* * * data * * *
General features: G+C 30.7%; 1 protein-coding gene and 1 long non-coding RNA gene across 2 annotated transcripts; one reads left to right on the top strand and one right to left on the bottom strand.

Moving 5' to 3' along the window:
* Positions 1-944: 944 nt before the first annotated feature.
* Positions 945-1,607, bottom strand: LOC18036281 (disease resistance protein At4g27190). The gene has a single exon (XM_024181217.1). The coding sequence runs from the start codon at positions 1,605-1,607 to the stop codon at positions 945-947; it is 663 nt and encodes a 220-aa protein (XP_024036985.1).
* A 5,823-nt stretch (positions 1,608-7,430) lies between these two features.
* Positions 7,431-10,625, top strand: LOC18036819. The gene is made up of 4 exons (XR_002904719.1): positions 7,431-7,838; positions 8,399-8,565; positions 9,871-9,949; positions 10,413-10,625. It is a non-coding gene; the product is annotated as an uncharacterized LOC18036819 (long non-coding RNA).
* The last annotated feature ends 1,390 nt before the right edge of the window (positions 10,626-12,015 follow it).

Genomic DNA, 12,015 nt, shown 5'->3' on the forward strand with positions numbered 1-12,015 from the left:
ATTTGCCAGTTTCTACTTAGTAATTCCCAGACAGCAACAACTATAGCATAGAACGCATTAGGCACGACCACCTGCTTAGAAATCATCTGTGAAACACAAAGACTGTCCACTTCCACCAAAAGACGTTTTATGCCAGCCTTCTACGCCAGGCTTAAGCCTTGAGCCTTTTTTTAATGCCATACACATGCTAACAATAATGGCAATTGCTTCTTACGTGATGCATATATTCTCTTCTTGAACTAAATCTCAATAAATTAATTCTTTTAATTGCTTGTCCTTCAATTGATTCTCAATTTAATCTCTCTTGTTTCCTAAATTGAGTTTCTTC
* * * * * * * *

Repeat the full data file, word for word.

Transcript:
General features: G+C 30.7%; 1 protein-coding gene and 1 long non-coding RNA gene across 2 annotated transcripts; one reads left to right on the top strand and one right to left on the bottom strand.

Moving 5' to 3' along the window:
* Positions 1-944: 944 nt before the first annotated feature.
* Positions 945-1,607, bottom strand: LOC18036281 (disease resistance protein At4g27190). The gene has a single exon (XM_024181217.1). The coding sequence runs from the start codon at positions 1,605-1,607 to the stop codon at positions 945-947; it is 663 nt and encodes a 220-aa protein (XP_024036985.1).
* A 5,823-nt stretch (positions 1,608-7,430) lies between these two features.
* Positions 7,431-10,625, top strand: LOC18036819. The gene is made up of 4 exons (XR_002904719.1): positions 7,431-7,838; positions 8,399-8,565; positions 9,871-9,949; positions 10,413-10,625. It is a non-coding gene; the product is annotated as an uncharacterized LOC18036819 (long non-coding RNA).
* The last annotated feature ends 1,390 nt before the right edge of the window (positions 10,626-12,015 follow it).

Genomic DNA, 12,015 nt, shown 5'->3' on the forward strand with positions numbered 1-12,015 from the left:
ATTTGCCAGTTTCTACTTAGTAATTCCCAGACAGCAACAACTATAGCATAGAACGCATTAGGCACGACCACCTGCTTAGAAATCATCTGTGAAACACAAAGACTGTCCACTTCCACCAAAAGACGTTTTATGCCAGCCTTCTACGCCAGGCTTAAGCCTTGAGCCTTTTTTTAATGCCATACACATGCTAACAATAATGGCAATTGCTTCTTACGTGATGCATATATTCTCTTCTTGAACTAAATCTCAATAAATTAATTCTTTTAATTGCTTGTCCTTCAATTGATTCTCAATTTAATCTCTCTTGTTTCCTAAATTGAGTTTCTTC